Vitamins & Supplements

Vitamins & Supplements Articles

Precious metals and other important minerals for health

The body doesn’t manufacture essential minerals, such as calcium, magnesium, potassium, chromium, copper, and iron. Instead, the minerals come from diet. Most people can meet recommended intakes of dietary minerals by eating a healthy diet rich in fresh foods. But some minerals, such as magnesium, iron, potassium, and calcium, may be harder for people to obtain in the proper amounts. In those cases, it may be necessary to increase dietary intake of certain minerals or to take a dietary supplement. But it depends on an individual’s needs. (Locked) More »

When it comes to protein, how much is too much?

You've probably heard the claims by now:  Here's a diet that's delicious, easy to stick with, and guaranteed to help you lose weight effortlessly.  Or, perhaps it's supposed to build muscle, protect your joints or prevent Alzheimer's.  Whatever the diet and whatever the claim, there's a good chance that it is, indeed, too good to be true. In recent years, high protein diets are among the most popular, whether the protein is consumed as a supplement (protein shakes for body builders!) or simply a larger than usual portion of a balanced diet (such as The Zone, Atkins or Paleo Diets). More »

Managing your medications before a medical procedure

Nonsteroidal anti-inflammatory drugs (NSAIDs), anticoagulants, and certain herbs and supplements can increase the risk of bleeding with surgery. They may need to be stopped before a procedure. However, some medications, such as those taken to manage blood pressure, Parkinson’s disease, or type 2 diabetes, may need to be taken on the day of surgery. Instructions for stopping or restarting medications and supplements should come from one’s doctor, at least one week before the surgery. (Locked) More »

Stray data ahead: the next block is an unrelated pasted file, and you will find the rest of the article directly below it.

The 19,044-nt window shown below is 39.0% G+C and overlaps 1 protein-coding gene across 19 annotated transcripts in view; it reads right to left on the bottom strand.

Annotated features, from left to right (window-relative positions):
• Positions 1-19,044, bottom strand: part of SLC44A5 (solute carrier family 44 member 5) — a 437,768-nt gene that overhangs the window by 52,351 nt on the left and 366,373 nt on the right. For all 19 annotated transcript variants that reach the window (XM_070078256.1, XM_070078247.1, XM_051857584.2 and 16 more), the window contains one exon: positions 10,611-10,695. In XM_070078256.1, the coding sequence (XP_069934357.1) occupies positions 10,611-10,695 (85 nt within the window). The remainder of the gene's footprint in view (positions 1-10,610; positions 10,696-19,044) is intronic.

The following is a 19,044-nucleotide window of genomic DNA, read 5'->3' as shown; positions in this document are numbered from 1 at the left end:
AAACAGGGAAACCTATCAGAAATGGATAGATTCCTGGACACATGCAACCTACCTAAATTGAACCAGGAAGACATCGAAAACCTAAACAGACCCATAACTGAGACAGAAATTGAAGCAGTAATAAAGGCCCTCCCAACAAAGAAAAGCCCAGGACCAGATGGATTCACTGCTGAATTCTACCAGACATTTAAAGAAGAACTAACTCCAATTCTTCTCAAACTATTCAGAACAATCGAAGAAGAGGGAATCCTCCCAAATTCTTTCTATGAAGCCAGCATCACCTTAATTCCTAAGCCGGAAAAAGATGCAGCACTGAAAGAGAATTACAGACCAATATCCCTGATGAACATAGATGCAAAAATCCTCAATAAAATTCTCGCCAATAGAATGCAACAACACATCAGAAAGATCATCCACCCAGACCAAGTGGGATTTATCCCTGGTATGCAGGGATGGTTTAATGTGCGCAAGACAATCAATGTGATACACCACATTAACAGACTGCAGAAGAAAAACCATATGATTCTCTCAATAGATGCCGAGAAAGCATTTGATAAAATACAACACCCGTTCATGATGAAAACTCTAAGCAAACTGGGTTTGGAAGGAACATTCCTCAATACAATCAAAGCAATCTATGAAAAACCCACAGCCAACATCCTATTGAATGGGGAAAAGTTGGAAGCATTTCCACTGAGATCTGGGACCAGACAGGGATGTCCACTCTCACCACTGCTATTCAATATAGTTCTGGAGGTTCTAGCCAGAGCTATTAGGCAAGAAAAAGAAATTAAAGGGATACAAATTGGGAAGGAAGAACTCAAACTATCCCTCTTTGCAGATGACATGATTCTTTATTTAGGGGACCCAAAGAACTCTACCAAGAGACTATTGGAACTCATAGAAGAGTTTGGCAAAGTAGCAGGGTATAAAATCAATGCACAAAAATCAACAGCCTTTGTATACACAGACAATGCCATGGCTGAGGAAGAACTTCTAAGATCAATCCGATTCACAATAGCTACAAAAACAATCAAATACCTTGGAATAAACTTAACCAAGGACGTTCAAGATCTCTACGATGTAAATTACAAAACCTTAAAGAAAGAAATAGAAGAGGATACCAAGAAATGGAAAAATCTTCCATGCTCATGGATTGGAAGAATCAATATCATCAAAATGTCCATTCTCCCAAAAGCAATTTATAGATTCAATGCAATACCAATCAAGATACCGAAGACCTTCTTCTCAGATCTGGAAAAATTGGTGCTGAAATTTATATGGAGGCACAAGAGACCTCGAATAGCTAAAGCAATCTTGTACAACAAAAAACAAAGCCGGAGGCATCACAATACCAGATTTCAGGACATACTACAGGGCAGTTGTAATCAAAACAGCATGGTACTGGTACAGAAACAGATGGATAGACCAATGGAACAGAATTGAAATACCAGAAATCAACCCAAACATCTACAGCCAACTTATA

Can vitamin K supplements help protect against heart disease?

Some research has suggested that eating foods rich in vitamin K, which helps the body make blood clotting proteins, can protect against heart disease. However, vitamin K supplements have not shown the same benefit and are not recommended for preventing heart disease. (Locked) More »

Gut reaction: A limited role for digestive enzyme supplements

Prescription enzyme products can help when natural production is low because of a health condition such as chronic pancreatitis or cystic fibrosis. Likewise, taking an over-the-counter lactase supplement (such as Lactaid or Lactrase) can help manage lactose intolerance, and taking an alpha-galactosidase supplement (such as Beano or Bean Relief) may reduce gas and bloating for people who have a hard time digesting the sugars in beans. But for other common gut problems, like heartburn or irritable bowel syndrome, there is little evidence that nonprescription digestive enzymes are helpful. (Locked) More »

Should you consider taking a fish oil supplement?

Fish oil is rich in the omega-3 fatty acids known as DHA and EPA. These fats have biological effects that may benefit the cardiovascular system, potentially including easing inflammation and preventing blood clots. Fish oil supplements might slightly lower the risk of dying after heart failure or a recent heart attack. But they do not prevent heart disease, according to a 2017 advisory from the American Heart Association. In addition, they are not necessarily free of risk. Some fish oil supplements may contain trace amounts of contaminants. And too much fish oil may increase bleeding risk, especially in people who take anti-clotting medications. (Locked) More »